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Chapter

Cover Lunney & Oliphant's Tort Law

17. How Tort Works  

Donal Nolan and Ken Oliphant

This chapter discusses the role played by the law of tort in the compensation and prevention of personal injuries. It first examines the way that tort operates in practice: when are claims for compensation actually made; how are claims brought and how are they resolved; how much does it cost to bring a claim; is the compensation paid adequate; and who pays for it? The chapter then turns to evaluation, and focuses upon the ‘fault principle’ that is enshrined in the law of tort—the principle that compensation should only be paid to a person injured by another’s fault. It considers how the law might depart from the fault principle by the development of strict liability or no-fault compensation, concluding with an examination of radical reform options involving the abolition of tort as a means of compensating for personal injuries.

Chapter

Cover Tort Law: Text and Materials

18. How Tort Works  

This chapter discusses the role played by the law of tort in the compensation and prevention of personal injuries. It first examines the way that tort operates in practice: when are claims for compensation actually made; how are claims brought and how are they resolved; how much does it cost to bring a claim; is the compensation paid adequate; and who pays for it? The chapter then turns to evaluation, and focuses upon the ‘fault principle’ that is enshrined in the law of tort — the principle that compensation should only be paid to a person injured by another's fault. It considers how the law might depart from the fault principle by the development of strict liability or no-fault compensation, concluding with an examination of radical reform options involving the abolition of tort as a means of compensating for personal injuries.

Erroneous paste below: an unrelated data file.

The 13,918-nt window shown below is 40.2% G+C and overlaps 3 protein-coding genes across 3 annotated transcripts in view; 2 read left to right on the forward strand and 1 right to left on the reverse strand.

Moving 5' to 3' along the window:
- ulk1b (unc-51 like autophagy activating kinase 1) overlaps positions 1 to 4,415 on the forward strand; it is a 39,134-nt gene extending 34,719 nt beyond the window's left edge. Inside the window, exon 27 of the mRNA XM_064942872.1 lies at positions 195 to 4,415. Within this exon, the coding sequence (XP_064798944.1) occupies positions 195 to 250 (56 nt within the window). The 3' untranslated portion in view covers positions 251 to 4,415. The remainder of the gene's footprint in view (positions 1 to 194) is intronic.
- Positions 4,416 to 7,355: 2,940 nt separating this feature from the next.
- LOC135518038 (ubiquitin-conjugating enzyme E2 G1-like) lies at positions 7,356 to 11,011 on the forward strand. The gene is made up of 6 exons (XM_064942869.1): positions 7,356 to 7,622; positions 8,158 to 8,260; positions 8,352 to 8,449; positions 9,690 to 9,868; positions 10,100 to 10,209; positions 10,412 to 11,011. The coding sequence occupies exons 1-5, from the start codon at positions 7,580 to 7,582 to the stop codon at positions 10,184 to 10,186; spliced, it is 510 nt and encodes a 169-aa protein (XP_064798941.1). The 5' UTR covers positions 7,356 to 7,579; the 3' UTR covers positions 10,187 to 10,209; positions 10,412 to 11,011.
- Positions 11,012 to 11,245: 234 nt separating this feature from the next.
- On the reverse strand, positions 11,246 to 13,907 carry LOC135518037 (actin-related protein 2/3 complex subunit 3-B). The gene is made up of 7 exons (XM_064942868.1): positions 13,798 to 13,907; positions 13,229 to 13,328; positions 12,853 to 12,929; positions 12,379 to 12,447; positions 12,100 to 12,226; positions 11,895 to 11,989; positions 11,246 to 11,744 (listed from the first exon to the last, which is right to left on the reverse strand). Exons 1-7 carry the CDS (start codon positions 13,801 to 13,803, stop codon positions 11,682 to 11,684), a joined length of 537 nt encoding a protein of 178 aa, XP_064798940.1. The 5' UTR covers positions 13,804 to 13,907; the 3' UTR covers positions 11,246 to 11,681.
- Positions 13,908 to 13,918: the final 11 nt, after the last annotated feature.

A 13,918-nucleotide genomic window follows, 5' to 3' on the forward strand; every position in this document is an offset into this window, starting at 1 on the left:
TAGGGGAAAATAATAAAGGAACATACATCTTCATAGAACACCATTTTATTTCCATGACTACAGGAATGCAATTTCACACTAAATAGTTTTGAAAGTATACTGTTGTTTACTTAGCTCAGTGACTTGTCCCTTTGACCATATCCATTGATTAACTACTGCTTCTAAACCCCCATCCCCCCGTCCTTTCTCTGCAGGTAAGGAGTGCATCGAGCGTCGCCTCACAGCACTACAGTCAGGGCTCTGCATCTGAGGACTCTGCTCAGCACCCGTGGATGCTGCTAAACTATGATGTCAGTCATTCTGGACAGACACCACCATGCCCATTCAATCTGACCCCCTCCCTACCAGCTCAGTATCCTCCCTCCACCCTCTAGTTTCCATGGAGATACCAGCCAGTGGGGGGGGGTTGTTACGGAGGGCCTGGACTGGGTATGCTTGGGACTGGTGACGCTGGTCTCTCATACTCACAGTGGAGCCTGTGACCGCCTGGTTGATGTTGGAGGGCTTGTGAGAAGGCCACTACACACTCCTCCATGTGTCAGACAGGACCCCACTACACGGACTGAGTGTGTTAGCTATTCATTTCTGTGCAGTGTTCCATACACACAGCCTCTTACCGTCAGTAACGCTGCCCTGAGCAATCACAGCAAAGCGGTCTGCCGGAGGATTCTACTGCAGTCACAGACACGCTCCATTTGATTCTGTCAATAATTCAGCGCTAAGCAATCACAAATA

Chapter

Cover Criminal Law Concentrate

4. Strict liability  

Each Concentrate revision guide is packed with essential information, key cases, revision tips, exam Q&As, and more. Concentrates show you what to expect in a law exam, what examiners are looking for, and how to achieve extra marks. This chapter discusses the crime of strict liability. A strict liability offence is one which does not require mens rea in respect of at least one element of the actus reus. Strict liability is often referred to as no-fault liability. Strict liability is very rare at common law. Where a statute is silent as to mens rea, the judge must interpret the provision to decide if the offence has mens rea (the starting point) or is one of strict liability. There is a debate about whether the imposition of criminal liability in the absence of proof of fault can be justified.

Chapter

Cover Smith, Hogan, and Ormerod's Criminal Law

4. Crimes of negligence  

David Ormerod and Karl Laird

Negligence refers to conduct that does not conform to what would be expected of a reasonable person. Along with intention and recklessness, negligence involves a failure to comply with an objective standard of conduct; that is, all of them are forms of fault. To prove negligence, the prosecution is not required to show that the accused failed to foresee a relevant risk; it only has to establish that his conduct failed to comply with a reasonable standard. A person is negligent if he is not able to comply with an objective standard of behaviour set by the law. This chapter deals with crimes of negligence and negligence as mens rea, negligence as the basis of liability, degrees of negligence, negligence as a form of culpable fault, and negligence and capacity.

Chapter

Cover Tort Law

3. The Standard of Care in Negligence  

All books in this flagship series contain carefully selected substantial extracts from key cases, legislation, and academic debate, providing able students with a stand-alone resource. This chapter introduces the reader to the fault principle or negligence standard, along with its positive and negative implications. This chapter first asks. ‘What is negligence?’. It covers the standard of care and, within this, it looks at the objective standard. The chapter goes on to explore the way in which professional skill and care are assessed in the medical context. It also considers reasonable risk-taking and the absence of evidence of fault.

Chapter

Cover Smith, Hogan, and Ormerod's Criminal Law

3. The elements of a crime: mens rea  

David Ormerod and Karl Laird